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How do I tell whether a Nikon DSLR or lens is full or cropped frame?

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Let's start with some Nikon terminology. Nikon refers to their full frame cameras and lenses as “FX” and their cropped frame cameras and lenses as “DX”. The crop factor for Nikon cameras is approximately 1.5x.

Identifying an FX camera is extremely easy. Face the lens and look in the bottom right corner of the camera. If you see a yellow box with the letters “FX” in it (see example below), the camera is FX. If this box is not visible, it is a DX camera.

Identifying an FX lens is a little bit harder. Instead of looking for what is there, you have to look for what isn’t. All Nikon cropped frame lenses are marked “DX” (see example below). If a lens does NOT have this marking, the lens is an FX lens.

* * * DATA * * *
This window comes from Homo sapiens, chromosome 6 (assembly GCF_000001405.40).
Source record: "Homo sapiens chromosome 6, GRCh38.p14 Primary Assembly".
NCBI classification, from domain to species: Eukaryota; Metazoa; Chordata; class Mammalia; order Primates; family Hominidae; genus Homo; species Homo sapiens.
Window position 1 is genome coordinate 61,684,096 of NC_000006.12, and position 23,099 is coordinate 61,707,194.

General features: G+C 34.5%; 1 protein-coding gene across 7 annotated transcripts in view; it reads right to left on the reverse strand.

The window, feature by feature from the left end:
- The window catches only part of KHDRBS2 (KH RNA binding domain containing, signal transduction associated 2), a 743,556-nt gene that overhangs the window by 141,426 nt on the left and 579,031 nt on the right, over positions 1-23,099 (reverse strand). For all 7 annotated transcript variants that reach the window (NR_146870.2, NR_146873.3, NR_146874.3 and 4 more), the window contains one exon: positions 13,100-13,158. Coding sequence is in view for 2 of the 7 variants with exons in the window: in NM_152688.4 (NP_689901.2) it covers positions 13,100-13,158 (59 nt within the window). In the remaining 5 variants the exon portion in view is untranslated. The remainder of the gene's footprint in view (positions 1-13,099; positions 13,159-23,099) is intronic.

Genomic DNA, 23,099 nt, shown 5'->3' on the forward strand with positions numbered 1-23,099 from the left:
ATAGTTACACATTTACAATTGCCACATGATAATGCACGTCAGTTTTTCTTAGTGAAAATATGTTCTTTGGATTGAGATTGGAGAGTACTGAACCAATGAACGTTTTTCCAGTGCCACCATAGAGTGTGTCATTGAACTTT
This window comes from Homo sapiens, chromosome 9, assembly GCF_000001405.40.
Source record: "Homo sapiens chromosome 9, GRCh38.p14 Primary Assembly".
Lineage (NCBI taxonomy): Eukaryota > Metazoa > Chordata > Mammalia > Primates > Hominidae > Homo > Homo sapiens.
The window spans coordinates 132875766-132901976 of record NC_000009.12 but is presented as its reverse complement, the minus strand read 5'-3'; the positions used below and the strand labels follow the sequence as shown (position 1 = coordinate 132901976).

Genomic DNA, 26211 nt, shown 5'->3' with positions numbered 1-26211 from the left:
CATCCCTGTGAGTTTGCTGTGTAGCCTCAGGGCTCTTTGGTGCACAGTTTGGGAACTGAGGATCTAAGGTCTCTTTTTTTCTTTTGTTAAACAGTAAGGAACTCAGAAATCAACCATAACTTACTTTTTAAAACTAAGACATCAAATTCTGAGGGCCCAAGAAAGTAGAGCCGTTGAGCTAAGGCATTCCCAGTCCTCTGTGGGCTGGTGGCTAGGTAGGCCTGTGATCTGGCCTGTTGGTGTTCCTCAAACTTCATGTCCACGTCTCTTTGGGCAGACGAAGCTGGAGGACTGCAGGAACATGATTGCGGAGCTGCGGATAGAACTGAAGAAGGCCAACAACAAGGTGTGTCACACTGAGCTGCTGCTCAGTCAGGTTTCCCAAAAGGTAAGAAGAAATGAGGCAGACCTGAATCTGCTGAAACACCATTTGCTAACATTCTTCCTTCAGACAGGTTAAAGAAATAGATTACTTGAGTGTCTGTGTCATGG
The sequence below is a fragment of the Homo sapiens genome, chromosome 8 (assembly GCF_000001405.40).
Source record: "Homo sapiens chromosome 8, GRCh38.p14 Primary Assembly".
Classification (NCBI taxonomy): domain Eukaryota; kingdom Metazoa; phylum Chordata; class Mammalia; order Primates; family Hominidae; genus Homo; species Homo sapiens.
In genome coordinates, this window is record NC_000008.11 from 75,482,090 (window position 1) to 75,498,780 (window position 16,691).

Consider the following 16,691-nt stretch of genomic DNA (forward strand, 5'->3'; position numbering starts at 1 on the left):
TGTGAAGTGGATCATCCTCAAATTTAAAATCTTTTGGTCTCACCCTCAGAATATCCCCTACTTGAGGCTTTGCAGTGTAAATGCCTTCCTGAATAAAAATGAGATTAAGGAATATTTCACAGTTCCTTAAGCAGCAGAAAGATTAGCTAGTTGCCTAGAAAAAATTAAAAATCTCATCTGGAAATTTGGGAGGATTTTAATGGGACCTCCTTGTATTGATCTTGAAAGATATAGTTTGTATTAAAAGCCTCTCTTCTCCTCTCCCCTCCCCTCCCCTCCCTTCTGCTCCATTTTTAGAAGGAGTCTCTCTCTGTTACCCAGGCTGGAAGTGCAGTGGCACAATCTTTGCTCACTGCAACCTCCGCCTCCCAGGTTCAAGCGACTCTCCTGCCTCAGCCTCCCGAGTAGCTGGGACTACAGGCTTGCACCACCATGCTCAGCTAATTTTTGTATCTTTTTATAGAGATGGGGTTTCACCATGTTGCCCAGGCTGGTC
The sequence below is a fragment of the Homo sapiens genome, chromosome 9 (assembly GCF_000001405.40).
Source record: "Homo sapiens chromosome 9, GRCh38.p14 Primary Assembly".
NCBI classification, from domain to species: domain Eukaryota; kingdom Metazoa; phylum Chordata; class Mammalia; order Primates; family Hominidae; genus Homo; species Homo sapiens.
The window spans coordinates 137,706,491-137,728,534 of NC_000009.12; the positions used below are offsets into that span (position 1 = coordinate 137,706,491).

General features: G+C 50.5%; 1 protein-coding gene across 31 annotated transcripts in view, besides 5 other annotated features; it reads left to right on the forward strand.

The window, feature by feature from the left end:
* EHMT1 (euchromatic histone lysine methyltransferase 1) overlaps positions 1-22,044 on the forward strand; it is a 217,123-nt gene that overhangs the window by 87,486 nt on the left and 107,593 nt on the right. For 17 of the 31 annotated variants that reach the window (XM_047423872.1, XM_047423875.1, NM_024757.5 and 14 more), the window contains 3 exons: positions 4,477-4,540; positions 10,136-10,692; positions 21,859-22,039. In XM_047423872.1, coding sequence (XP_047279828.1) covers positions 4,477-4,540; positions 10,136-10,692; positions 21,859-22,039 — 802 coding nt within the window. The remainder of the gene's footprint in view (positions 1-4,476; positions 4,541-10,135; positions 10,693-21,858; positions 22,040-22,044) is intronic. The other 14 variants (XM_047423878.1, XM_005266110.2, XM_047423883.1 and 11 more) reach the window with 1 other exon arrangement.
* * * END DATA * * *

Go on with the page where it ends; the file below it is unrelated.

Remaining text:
Nikon D5 FX Nikon 55-300 DX

  • Is there any systematic way to identify cropped-frame cameras without looking at the physical camera? For example, with Canon, any camera with a two-, three- or four-digit model number is crop-frame and anything with a one-digit model number is full-frame, except the 7D and some cameras released before 2011 that are no longer available. – David Richerby Apr 2 '17 at 10:05
  • This answer is incomplete and incorrect. There exist Nikon lenses that are not marked DX but which are not FX. For example all the 1-series lenses. These are marked "1 NIKKOR" – RedGrittyBrick Apr 2 '17 at 13:22
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    @RedGrittyBrick I specifically mention in the question that I'm only talking about DSLRs and their lenses – NoahL Apr 2 '17 at 14:17
  • @DavidRicherby not really because of Nikon's lack of a convention for names. As it currently stands, any new Nikon with an MSRP more than $1400 body only except the D500 is full-frame (I believe). – NoahL Apr 2 '17 at 14:20

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